'Blackfish' Documentary Ignites Debate Over Keeping Killer Whales in Captivity

"Blackfish," a documentary which focuses on the practices of capturing and training killer whales, has been the catalyst behind a debate surrounding SeaWorld and its use of the animals.

The film tells the story of a killer whale named Tilikum. In 1983, the whale was captured off the coast of Iceland and then moved to the theme park and was trained to perform. Tilikum killed three people between 1991 and 2010.

The 2010 death of trainer Dawn Brancheau inspired Gabriela Cowperthwaite to question the practice of keeping orcas in captivity. Through her film, Cowperthwaite hopes to raise awareness about the danger and inhumanity of using the whales as a form of entertainment.

However, the Blackfish documentary was condemned by SeaWorld in Orlando, Florida, saying that it exploits the tragedy of the trainer's death and is filled with inaccuracies.

"Instead of a fair and balanced treatment of a complex subject, the film is inaccurate and misleading and, regrettably, exploits a tragedy that remains a source of deep pain for Dawn Brancheau's family, friends and colleagues," the statement was released by SeaWorld stated.

The documentary focused on the unanswered questions from when Tilikum dragged Brancheau into the water after a performance in February 2010.

The incident killed the trainer and was described as the third human death related to the 22-foot, 12,000-pound orca.

The documentary has angered those in SeaWorld, as it seems to assert that the three deaths could have been prevented if SeaWorld and other similar marine parks stopped keeping the whales in captivity.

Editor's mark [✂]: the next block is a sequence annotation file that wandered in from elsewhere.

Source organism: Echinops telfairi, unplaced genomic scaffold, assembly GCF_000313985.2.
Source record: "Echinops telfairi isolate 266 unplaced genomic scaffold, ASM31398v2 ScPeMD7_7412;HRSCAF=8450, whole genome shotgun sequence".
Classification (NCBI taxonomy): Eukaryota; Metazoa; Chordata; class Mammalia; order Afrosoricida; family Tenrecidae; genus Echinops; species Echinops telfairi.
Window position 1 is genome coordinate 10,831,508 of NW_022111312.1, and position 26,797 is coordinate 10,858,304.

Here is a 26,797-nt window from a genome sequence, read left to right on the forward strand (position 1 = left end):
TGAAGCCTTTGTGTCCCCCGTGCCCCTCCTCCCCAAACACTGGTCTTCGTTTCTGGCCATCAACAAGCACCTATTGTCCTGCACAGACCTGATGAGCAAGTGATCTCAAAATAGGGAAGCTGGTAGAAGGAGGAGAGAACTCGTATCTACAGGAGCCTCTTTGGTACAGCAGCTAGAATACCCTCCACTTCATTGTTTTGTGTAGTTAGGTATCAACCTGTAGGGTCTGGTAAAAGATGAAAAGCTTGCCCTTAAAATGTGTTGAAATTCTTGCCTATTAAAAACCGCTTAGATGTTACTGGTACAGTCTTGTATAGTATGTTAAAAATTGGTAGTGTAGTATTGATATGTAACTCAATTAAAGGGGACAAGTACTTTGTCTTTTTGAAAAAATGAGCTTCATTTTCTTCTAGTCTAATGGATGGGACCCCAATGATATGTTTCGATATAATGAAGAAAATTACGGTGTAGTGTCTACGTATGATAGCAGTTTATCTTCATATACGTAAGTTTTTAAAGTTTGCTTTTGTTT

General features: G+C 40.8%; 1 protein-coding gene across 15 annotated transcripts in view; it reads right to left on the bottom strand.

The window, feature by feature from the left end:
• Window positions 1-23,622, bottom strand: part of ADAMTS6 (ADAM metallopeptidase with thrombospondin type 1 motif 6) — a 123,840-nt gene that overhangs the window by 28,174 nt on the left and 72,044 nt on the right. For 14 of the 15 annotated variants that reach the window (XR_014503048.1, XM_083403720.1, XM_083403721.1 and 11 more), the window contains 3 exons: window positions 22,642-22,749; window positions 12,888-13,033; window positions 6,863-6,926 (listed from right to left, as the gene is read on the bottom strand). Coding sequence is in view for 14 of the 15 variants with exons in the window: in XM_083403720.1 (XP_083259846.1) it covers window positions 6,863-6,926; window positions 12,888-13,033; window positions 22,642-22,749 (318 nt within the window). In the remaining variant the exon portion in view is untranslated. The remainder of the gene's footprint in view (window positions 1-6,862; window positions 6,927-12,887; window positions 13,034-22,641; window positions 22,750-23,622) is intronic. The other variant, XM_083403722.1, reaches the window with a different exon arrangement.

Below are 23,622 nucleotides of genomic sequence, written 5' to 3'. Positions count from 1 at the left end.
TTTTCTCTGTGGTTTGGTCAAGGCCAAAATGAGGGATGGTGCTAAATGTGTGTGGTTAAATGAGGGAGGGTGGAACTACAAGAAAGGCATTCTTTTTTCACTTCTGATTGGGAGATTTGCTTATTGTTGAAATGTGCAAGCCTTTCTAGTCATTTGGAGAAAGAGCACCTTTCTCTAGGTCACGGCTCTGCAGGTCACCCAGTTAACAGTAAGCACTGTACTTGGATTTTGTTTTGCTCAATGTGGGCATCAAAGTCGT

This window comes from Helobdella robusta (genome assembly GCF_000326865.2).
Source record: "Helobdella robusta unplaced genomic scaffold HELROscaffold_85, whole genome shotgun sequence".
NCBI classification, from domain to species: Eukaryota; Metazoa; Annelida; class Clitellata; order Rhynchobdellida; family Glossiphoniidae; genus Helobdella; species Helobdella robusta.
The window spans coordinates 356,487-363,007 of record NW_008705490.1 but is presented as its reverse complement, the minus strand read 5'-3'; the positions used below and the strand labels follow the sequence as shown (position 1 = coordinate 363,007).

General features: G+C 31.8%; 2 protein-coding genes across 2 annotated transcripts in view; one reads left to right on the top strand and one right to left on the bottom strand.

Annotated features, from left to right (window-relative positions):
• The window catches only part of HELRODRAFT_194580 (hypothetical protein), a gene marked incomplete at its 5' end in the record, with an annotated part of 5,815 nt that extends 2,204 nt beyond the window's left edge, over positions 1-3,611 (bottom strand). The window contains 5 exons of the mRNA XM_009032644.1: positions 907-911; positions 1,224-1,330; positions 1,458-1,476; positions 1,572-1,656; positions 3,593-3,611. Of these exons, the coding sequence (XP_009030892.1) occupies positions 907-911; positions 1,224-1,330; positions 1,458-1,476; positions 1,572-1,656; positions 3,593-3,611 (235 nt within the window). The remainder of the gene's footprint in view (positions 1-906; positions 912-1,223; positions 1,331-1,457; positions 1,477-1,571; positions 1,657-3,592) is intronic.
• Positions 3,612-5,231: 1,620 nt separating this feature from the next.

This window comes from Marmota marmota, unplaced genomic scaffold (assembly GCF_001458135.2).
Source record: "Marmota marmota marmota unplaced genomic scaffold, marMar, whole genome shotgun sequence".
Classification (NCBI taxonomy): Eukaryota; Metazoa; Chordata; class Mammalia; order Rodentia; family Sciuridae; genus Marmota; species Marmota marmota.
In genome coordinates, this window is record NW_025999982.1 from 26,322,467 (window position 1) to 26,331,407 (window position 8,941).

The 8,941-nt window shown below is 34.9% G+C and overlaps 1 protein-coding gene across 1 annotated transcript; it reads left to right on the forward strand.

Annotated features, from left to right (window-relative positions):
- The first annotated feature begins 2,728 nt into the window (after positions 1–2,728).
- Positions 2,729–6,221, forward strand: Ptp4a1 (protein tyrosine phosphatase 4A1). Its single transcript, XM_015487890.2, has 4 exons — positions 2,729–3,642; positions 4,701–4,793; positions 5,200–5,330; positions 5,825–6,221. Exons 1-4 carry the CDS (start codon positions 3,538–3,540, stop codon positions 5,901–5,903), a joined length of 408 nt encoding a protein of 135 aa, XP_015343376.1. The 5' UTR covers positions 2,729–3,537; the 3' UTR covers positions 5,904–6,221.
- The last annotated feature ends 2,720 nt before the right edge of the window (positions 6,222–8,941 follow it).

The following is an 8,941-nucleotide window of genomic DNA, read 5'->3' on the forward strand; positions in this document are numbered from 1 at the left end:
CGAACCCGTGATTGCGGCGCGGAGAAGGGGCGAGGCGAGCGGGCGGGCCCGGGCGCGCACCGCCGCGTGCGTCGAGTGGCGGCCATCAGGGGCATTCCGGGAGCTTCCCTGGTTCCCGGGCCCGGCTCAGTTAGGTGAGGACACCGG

The documentary, which is directed by Gabriela Cowperthwaite, seems to imply that keeping the whales in captivity causes them to behave in more extreme ways.

"I think SeaWorld is just looking to sow a seed of doubt because they have to. There were so many things I didn't include because they took us away from Tilikum, but they were very disturbing and could have easily loaded the film and turned it into a piece of activism - which was never my intent," Cowperthwaite responded.

Following Brancheau's death, the Occupational Safety and Health Administration (OSHA) ordered SeaWorld to keep trainers behind barriers due to the risks they were facing.

SeaWorld is appealing that ruling, claiming that the OSHA has a "fundamental misunderstanding of how to properly and safely care for and work around these animals."